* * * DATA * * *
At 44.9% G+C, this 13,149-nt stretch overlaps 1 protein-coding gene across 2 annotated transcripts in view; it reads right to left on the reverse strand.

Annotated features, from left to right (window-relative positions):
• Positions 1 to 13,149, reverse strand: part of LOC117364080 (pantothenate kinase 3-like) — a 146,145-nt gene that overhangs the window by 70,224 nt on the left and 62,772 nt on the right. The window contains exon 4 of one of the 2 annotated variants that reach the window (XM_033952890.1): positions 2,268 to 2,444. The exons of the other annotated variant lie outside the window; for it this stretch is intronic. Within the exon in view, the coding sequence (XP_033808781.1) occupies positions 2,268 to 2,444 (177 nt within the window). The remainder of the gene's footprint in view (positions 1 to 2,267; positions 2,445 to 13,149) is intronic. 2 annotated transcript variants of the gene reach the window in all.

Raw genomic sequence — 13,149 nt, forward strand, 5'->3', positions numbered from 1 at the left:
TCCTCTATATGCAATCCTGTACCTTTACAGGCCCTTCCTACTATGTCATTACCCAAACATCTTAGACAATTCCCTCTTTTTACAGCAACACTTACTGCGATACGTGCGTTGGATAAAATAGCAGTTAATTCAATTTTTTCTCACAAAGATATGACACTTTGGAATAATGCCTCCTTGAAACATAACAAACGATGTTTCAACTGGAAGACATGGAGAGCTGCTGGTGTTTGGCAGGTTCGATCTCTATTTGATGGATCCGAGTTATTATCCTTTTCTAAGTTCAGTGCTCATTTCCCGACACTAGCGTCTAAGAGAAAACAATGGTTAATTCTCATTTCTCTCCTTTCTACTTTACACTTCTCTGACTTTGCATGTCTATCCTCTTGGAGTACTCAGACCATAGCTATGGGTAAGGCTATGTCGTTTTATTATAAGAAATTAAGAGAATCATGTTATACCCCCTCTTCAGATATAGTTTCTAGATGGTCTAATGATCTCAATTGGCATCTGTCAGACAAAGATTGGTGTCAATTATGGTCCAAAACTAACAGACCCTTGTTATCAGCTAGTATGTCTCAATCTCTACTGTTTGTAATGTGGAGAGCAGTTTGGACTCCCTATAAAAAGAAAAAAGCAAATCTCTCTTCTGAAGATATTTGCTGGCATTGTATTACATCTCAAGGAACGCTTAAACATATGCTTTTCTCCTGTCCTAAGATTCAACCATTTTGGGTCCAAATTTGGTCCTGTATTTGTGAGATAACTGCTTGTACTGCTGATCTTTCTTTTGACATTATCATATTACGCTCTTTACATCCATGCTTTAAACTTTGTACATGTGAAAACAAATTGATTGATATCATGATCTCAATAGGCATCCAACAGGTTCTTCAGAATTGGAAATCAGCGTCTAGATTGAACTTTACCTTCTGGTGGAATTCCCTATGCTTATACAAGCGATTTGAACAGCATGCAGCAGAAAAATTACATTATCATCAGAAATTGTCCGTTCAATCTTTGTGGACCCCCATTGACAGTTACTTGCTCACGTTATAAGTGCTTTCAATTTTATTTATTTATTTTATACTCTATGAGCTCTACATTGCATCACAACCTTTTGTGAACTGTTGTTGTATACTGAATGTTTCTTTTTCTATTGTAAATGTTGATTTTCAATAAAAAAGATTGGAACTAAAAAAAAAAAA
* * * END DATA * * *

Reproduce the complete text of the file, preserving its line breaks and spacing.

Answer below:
At 44.9% G+C, this 13,149-nt stretch overlaps 1 protein-coding gene across 2 annotated transcripts in view; it reads right to left on the reverse strand.

Annotated features, from left to right (window-relative positions):
• Positions 1 to 13,149, reverse strand: part of LOC117364080 (pantothenate kinase 3-like) — a 146,145-nt gene that overhangs the window by 70,224 nt on the left and 62,772 nt on the right. The window contains exon 4 of one of the 2 annotated variants that reach the window (XM_033952890.1): positions 2,268 to 2,444. The exons of the other annotated variant lie outside the window; for it this stretch is intronic. Within the exon in view, the coding sequence (XP_033808781.1) occupies positions 2,268 to 2,444 (177 nt within the window). The remainder of the gene's footprint in view (positions 1 to 2,267; positions 2,445 to 13,149) is intronic. 2 annotated transcript variants of the gene reach the window in all.

Raw genomic sequence — 13,149 nt, forward strand, 5'->3', positions numbered from 1 at the left:
TCCTCTATATGCAATCCTGTACCTTTACAGGCCCTTCCTACTATGTCATTACCCAAACATCTTAGACAATTCCCTCTTTTTACAGCAACACTTACTGCGATACGTGCGTTGGATAAAATAGCAGTTAATTCAATTTTTTCTCACAAAGATATGACACTTTGGAATAATGCCTCCTTGAAACATAACAAACGATGTTTCAACTGGAAGACATGGAGAGCTGCTGGTGTTTGGCAGGTTCGATCTCTATTTGATGGATCCGAGTTATTATCCTTTTCTAAGTTCAGTGCTCATTTCCCGACACTAGCGTCTAAGAGAAAACAATGGTTAATTCTCATTTCTCTCCTTTCTACTTTACACTTCTCTGACTTTGCATGTCTATCCTCTTGGAGTACTCAGACCATAGCTATGGGTAAGGCTATGTCGTTTTATTATAAGAAATTAAGAGAATCATGTTATACCCCCTCTTCAGATATAGTTTCTAGATGGTCTAATGATCTCAATTGGCATCTGTCAGACAAAGATTGGTGTCAATTATGGTCCAAAACTAACAGACCCTTGTTATCAGCTAGTATGTCTCAATCTCTACTGTTTGTAATGTGGAGAGCAGTTTGGACTCCCTATAAAAAGAAAAAAGCAAATCTCTCTTCTGAAGATATTTGCTGGCATTGTATTACATCTCAAGGAACGCTTAAACATATGCTTTTCTCCTGTCCTAAGATTCAACCATTTTGGGTCCAAATTTGGTCCTGTATTTGTGAGATAACTGCTTGTACTGCTGATCTTTCTTTTGACATTATCATATTACGCTCTTTACATCCATGCTTTAAACTTTGTACATGTGAAAACAAATTGATTGATATCATGATCTCAATAGGCATCCAACAGGTTCTTCAGAATTGGAAATCAGCGTCTAGATTGAACTTTACCTTCTGGTGGAATTCCCTATGCTTATACAAGCGATTTGAACAGCATGCAGCAGAAAAATTACATTATCATCAGAAATTGTCCGTTCAATCTTTGTGGACCCCCATTGACAGTTACTTGCTCACGTTATAAGTGCTTTCAATTTTATTTATTTATTTTATACTCTATGAGCTCTACATTGCATCACAACCTTTTGTGAACTGTTGTTGTATACTGAATGTTTCTTTTTCTATTGTAAATGTTGATTTTCAATAAAAAAGATTGGAACTAAAAAAAAAAAA